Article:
Espinoza v. Montana Department of Revenue
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Children in Montana have been stripped of their right to participate in a modest scholarship program simply because they attend religious schools.
In 2015 the state legislature passed the Montana Tax Credit Scholarship Program, which allows Montanans to deduct up to $150 of their contributions to a privately-run scholarship program. However, the Montana Department of Revenue refused to implement the program citing the state’s Blaine Amendment, archaic anti-religious law that forbids tax credits going to schools owned or operated by a “church, religious sect, or denomination.”
The Department then created its own rule that limits the use of scholarship funds to children that attend non-religious private schools, leaving religious schools out in the cold. By denying religious schools the ability to participate in a widely available public program, the Montana Department of Revenue stands in defiance of the Supreme Court’s June 2017 decision in Trinity Lutheran v. Comer that ruled religious groups cannot be barred from participation in widely available public programs simply because they are religious.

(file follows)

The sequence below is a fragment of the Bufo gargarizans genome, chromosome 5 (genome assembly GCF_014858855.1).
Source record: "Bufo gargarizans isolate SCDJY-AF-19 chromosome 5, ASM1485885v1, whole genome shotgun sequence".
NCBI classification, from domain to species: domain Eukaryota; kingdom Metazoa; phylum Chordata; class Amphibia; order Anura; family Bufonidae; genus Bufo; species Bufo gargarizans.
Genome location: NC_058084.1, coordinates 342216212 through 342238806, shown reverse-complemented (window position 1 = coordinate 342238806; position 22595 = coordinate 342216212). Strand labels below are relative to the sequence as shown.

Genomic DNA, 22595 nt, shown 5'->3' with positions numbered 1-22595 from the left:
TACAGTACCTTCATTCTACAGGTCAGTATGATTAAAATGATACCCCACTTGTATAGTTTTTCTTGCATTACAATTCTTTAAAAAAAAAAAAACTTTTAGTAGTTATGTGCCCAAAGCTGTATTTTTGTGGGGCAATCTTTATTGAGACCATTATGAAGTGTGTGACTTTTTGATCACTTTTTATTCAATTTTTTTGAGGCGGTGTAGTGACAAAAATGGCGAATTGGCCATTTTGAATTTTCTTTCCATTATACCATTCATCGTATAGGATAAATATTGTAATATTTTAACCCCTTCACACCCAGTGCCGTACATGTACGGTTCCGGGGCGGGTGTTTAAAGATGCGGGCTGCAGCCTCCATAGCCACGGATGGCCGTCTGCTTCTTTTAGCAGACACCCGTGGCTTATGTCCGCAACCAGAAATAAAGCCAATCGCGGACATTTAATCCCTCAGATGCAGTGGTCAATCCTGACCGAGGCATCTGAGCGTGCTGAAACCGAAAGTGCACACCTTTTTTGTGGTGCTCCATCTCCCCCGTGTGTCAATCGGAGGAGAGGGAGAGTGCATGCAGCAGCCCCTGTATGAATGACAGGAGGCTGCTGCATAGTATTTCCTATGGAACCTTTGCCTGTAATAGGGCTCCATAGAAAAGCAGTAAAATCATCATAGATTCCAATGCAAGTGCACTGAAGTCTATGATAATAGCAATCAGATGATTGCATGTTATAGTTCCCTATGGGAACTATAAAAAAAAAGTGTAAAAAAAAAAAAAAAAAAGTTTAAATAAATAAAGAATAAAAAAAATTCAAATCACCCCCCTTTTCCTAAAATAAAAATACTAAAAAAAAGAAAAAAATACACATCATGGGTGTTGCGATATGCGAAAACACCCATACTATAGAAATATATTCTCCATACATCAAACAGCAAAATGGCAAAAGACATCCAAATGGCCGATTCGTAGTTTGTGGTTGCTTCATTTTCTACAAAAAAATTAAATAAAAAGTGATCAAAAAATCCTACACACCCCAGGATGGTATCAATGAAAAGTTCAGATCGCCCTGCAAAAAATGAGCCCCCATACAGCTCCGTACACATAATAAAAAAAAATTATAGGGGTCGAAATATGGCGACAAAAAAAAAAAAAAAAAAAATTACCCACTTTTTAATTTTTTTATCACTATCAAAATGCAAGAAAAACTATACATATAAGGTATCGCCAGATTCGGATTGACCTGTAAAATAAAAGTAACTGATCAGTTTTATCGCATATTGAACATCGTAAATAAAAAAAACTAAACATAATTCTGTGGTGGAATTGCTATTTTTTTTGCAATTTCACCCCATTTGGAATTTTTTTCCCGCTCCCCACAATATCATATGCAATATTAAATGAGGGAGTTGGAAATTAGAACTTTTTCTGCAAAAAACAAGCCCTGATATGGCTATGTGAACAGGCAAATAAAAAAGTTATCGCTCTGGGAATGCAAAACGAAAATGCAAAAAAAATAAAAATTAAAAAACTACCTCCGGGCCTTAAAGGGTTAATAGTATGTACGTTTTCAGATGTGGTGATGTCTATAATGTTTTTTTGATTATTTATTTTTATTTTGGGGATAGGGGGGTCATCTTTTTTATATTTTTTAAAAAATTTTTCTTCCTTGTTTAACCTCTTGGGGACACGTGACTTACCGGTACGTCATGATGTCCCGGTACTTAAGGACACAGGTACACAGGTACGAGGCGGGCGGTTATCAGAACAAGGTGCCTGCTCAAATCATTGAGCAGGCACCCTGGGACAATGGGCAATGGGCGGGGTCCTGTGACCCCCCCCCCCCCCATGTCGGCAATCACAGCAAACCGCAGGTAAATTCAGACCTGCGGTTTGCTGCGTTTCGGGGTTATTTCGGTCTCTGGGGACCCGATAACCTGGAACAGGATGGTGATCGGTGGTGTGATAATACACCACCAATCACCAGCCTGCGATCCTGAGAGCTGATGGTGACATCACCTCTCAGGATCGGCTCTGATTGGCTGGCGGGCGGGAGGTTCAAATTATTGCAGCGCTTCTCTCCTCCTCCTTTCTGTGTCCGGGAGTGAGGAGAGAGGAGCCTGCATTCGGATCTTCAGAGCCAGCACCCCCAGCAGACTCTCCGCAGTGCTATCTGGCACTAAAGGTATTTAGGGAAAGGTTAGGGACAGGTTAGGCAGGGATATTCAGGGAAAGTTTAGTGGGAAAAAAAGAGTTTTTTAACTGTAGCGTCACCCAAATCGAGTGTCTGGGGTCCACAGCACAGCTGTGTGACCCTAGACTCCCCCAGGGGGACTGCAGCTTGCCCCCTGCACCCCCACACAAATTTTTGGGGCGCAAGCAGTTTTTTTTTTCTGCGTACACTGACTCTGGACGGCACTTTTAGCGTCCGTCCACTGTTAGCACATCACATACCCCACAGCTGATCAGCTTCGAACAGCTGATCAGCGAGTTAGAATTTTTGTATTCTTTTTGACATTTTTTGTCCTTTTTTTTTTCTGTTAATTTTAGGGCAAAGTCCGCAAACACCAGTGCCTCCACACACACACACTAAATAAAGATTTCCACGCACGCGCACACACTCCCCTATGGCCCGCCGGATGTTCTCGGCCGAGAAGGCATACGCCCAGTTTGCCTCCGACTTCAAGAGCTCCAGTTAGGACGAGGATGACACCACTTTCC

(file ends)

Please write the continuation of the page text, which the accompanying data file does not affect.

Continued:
Institute for Justice, as well as Holland & Hart LLP, represent three low-income Montana mothers who would like to use the program to help send their children to religious private schools. In January of 2018, Becket filed a friend-of-the-court brief on behalf of the parents, arguing that religious organizations cannot be treated as second-class citizens when it comes to widely available public benefit programs.
Oral argument was held on April 6, 2018 at the Montana Supreme Court and a decision should be announced in the coming months.